View Full Version : Shihan?

5th April 2002, 21:47
Hello, all:

I am training at a school which offers a big mixture of arts: muay thai, pankration, and karate (I am not sure which kind).

Students are encouraged to call the head instructor "Shihan", and to call senior student instructors "Sempei".

Can anyone tell me what these terms mean, what is their proper application, and what would be the proper way to confer these titles upon someone?


Shitoryu Dude
5th April 2002, 23:55
Shihan means Master Instructor or Teacher and is usually the term of address for 6th dan and above in traditional karate dojos

Sensei means Instructor or Teacher and in many schools means 3rd dan or above

Sempai is how you address those who are senior in rank to you. At the dojo I attend even brown belts are routinely referred to as Sempai

Rohai refers to those who are lower rank - you won't hear that one too often

11th April 2002, 16:55
shihan is an honorific term but should not be used in the same manner as sensei, it is written not spoken. It is certainly not a term that one would demand others to call them. This is what i've been taught.

Rob Alvelais
11th April 2002, 17:29
Originally posted by Shitoryu Dude

Rohai refers to those who are lower rank - you won't hear that one too often [/B]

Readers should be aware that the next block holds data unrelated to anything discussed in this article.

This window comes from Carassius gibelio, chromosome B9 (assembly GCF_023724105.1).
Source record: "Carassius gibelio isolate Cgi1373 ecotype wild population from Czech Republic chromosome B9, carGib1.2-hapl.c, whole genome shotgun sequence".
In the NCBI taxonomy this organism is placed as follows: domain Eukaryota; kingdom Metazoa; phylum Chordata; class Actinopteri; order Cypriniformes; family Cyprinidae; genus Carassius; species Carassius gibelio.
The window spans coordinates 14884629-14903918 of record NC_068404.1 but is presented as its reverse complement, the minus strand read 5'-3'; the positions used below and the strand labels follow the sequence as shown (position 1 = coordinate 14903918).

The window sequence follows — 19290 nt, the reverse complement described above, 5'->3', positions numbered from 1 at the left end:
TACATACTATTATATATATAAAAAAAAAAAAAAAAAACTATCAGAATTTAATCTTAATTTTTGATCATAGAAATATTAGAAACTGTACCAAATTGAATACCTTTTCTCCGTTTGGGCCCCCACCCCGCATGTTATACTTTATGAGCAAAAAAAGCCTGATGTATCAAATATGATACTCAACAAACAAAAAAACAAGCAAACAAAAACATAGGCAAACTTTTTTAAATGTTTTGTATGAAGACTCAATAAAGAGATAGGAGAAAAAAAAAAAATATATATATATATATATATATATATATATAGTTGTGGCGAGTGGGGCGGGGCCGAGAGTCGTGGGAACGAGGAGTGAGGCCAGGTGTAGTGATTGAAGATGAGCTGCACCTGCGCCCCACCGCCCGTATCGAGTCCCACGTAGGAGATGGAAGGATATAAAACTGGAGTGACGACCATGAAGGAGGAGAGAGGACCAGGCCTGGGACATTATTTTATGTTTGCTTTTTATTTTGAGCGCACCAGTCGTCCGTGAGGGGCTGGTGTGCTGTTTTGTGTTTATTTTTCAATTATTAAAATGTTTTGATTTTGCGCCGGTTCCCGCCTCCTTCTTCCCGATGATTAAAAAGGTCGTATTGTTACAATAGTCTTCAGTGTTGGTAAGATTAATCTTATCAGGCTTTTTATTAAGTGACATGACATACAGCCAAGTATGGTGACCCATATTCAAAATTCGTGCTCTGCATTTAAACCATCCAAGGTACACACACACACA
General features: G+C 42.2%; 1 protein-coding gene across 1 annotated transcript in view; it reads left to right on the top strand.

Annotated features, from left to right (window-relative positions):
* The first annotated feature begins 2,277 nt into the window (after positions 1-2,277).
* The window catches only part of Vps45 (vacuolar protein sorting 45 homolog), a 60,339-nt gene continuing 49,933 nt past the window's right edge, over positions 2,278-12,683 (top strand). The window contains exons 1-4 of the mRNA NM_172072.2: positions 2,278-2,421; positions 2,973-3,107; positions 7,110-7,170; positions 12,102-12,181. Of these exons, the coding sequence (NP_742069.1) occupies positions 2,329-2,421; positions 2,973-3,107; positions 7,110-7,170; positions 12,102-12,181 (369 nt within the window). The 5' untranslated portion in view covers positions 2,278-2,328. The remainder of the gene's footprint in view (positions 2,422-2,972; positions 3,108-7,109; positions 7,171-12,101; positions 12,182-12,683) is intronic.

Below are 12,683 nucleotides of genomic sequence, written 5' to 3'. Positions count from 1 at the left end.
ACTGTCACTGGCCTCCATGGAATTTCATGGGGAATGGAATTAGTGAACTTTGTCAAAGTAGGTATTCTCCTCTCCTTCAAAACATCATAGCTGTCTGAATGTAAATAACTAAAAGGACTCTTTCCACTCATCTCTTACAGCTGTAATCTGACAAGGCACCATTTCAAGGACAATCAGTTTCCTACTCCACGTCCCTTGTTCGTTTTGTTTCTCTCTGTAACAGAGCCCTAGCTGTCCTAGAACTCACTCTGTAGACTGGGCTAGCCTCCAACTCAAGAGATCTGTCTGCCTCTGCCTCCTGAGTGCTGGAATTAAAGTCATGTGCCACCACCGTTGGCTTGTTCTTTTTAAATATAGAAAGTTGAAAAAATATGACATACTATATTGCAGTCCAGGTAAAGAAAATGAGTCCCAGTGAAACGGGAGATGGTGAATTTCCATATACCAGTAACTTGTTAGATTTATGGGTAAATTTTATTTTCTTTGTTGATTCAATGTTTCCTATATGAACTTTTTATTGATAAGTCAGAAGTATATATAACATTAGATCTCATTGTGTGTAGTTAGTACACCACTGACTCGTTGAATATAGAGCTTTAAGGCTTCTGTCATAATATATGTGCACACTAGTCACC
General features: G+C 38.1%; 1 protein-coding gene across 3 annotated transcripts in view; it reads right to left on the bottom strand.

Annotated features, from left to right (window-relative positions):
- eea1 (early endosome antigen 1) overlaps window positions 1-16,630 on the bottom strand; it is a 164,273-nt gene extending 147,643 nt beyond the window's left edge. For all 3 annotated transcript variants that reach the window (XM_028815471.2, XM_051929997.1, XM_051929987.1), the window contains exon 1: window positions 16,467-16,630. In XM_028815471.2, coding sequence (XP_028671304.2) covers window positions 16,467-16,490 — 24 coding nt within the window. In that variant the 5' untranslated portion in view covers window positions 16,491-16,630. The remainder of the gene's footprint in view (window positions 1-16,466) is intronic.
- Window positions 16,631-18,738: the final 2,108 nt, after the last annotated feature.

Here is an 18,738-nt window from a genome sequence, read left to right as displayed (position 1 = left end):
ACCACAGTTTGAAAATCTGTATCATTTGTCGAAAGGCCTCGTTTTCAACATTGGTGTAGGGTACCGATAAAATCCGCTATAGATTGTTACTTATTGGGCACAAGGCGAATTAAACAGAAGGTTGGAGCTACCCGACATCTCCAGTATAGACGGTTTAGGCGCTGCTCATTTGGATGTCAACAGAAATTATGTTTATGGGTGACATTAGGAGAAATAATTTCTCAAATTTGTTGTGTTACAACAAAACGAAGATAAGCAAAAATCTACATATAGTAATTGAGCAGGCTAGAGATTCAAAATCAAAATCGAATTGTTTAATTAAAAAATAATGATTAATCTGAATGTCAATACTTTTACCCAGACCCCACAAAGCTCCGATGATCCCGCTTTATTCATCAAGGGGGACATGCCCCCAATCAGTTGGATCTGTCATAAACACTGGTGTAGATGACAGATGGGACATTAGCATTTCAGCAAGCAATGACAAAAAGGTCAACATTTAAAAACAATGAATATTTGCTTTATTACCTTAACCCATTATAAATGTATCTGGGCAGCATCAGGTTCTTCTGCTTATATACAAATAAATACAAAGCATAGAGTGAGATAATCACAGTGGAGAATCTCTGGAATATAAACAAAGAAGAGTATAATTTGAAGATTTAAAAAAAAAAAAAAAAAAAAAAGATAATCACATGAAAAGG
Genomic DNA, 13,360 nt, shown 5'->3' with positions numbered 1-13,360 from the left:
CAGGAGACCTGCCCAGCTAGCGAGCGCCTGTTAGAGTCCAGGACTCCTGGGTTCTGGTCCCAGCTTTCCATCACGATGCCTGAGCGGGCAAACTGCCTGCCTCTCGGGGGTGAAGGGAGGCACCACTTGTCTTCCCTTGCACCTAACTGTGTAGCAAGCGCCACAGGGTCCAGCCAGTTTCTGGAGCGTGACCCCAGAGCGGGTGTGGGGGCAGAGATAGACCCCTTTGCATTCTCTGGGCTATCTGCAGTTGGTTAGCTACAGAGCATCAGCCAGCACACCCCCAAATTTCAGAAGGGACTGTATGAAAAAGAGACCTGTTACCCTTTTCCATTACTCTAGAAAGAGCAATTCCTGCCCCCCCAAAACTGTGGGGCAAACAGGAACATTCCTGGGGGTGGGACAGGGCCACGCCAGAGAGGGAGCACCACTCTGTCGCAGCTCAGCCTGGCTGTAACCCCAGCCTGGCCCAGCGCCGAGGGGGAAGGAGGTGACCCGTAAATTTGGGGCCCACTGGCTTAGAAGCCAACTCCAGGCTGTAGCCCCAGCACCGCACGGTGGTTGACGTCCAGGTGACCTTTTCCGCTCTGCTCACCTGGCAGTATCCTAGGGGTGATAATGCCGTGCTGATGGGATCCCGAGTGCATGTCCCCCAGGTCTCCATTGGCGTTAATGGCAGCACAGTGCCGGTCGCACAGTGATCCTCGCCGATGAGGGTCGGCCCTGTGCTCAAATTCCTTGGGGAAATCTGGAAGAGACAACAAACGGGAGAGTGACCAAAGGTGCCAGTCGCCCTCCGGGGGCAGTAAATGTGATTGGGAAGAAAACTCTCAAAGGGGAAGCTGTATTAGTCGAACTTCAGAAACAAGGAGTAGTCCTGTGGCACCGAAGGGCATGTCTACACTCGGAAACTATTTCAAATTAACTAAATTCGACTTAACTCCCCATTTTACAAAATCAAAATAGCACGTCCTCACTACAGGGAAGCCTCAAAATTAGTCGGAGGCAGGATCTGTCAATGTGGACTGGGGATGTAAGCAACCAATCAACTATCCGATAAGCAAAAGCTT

No,no, no!!

Kohai is the word. Rohai is one of our kata! :laugh:

Rob Alvelais
11th April 2002, 17:33
Originally posted by O'Neill
shihan is an honorific term but should not be used in the same manner as sensei, it is written not spoken. It is certainly not a term that one would demand others to call them. This is what i've been taught.

While strictly speaking you're correct, but practically, it is spoken and used by Japanese instructors in the US. (karate and aikido, at least)
I think that they've adopted the practice for marketing purposes, to distinguish themselves from the plethora of non asian instructors who call themselves "Sensei". Unfortunately, a bunch of the American instructors are now using Renshi, Kyoshi, Hanshi, Shidoshi, etc. :-(


Shitoryu Dude
14th April 2002, 04:02
That would explain the odd look I got when I announced I was going to do Kohai Shodan :laugh:

Like I said, you don't hear it very often - I can't remember ever hearing it at the dojo though it was on the list of vocabulary to learn.


Steven Malanosk
14th April 2002, 06:44
Hello Mr. Moul,

I did some travelling demo's internationally, with a group, that included a former high member of Hayashi Ha, SHIHAN Timothy Brooks. He was given the title, by Teruo Hayashi himself, who Brooks represented, with over 30 dojo's affiliated at the time. I never heard anyone call him anything else but SHIHAN. That is, until he was hamon from Hayashi Ha, by Hayashi himself, and accepted a Doctorate from the Eurotech, and a Soke title from the WHFSC. Now they call him Dr. Brooks. Also, I always saw Hayashi, reffered to as Soke.

In another thread, we discussed folks being called Sensei.

When I listed my organization's criteria for the Sensei title, some folks came back saying that anyone who teaches someone something in Japan, is rightfully called Sensei.

So.....................................perhaps these same folks would reffer to anyone who has taught anyone, who has taught someone else, as Shihan??????????????????????????????????????????????